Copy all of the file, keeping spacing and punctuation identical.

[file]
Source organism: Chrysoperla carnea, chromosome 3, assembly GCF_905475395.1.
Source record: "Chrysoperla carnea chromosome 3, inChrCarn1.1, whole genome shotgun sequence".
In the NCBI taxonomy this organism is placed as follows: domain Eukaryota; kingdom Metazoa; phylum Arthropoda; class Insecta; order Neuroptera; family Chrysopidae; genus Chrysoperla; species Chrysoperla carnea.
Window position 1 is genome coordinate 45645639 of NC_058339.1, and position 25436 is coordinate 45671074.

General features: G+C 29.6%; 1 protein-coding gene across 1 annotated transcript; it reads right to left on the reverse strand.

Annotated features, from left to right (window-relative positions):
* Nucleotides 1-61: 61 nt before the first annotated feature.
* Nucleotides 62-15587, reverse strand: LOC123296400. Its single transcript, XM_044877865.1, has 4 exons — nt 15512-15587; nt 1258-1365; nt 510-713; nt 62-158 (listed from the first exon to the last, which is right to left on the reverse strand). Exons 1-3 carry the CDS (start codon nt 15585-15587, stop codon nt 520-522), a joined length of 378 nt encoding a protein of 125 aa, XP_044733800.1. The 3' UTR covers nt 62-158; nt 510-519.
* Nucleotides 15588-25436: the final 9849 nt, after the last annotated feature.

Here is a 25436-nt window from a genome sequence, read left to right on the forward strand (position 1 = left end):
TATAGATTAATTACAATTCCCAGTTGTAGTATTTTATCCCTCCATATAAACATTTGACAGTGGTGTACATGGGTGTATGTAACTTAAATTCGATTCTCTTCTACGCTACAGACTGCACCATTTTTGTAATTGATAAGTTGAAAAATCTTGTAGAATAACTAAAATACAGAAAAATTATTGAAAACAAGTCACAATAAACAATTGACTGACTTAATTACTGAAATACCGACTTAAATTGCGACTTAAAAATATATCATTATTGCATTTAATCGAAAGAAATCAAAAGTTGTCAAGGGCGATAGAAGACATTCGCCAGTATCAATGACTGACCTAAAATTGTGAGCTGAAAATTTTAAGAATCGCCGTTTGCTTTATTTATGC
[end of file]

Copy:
Source organism: Chrysoperla carnea, chromosome 3, assembly GCF_905475395.1.
Source record: "Chrysoperla carnea chromosome 3, inChrCarn1.1, whole genome shotgun sequence".
In the NCBI taxonomy this organism is placed as follows: domain Eukaryota; kingdom Metazoa; phylum Arthropoda; class Insecta; order Neuroptera; family Chrysopidae; genus Chrysoperla; species Chrysoperla carnea.
Window position 1 is genome coordinate 45645639 of NC_058339.1, and position 25436 is coordinate 45671074.

General features: G+C 29.6%; 1 protein-coding gene across 1 annotated transcript; it reads right to left on the reverse strand.

Annotated features, from left to right (window-relative positions):
* Nucleotides 1-61: 61 nt before the first annotated feature.
* Nucleotides 62-15587, reverse strand: LOC123296400. Its single transcript, XM_044877865.1, has 4 exons — nt 15512-15587; nt 1258-1365; nt 510-713; nt 62-158 (listed from the first exon to the last, which is right to left on the reverse strand). Exons 1-3 carry the CDS (start codon nt 15585-15587, stop codon nt 520-522), a joined length of 378 nt encoding a protein of 125 aa, XP_044733800.1. The 3' UTR covers nt 62-158; nt 510-519.
* Nucleotides 15588-25436: the final 9849 nt, after the last annotated feature.

Here is a 25436-nt window from a genome sequence, read left to right on the forward strand (position 1 = left end):
TATAGATTAATTACAATTCCCAGTTGTAGTATTTTATCCCTCCATATAAACATTTGACAGTGGTGTACATGGGTGTATGTAACTTAAATTCGATTCTCTTCTACGCTACAGACTGCACCATTTTTGTAATTGATAAGTTGAAAAATCTTGTAGAATAACTAAAATACAGAAAAATTATTGAAAACAAGTCACAATAAACAATTGACTGACTTAATTACTGAAATACCGACTTAAATTGCGACTTAAAAATATATCATTATTGCATTTAATCGAAAGAAATCAAAAGTTGTCAAGGGCGATAGAAGACATTCGCCAGTATCAATGACTGACCTAAAATTGTGAGCTGAAAATTTTAAGAATCGCCGTTTGCTTTATTTATGC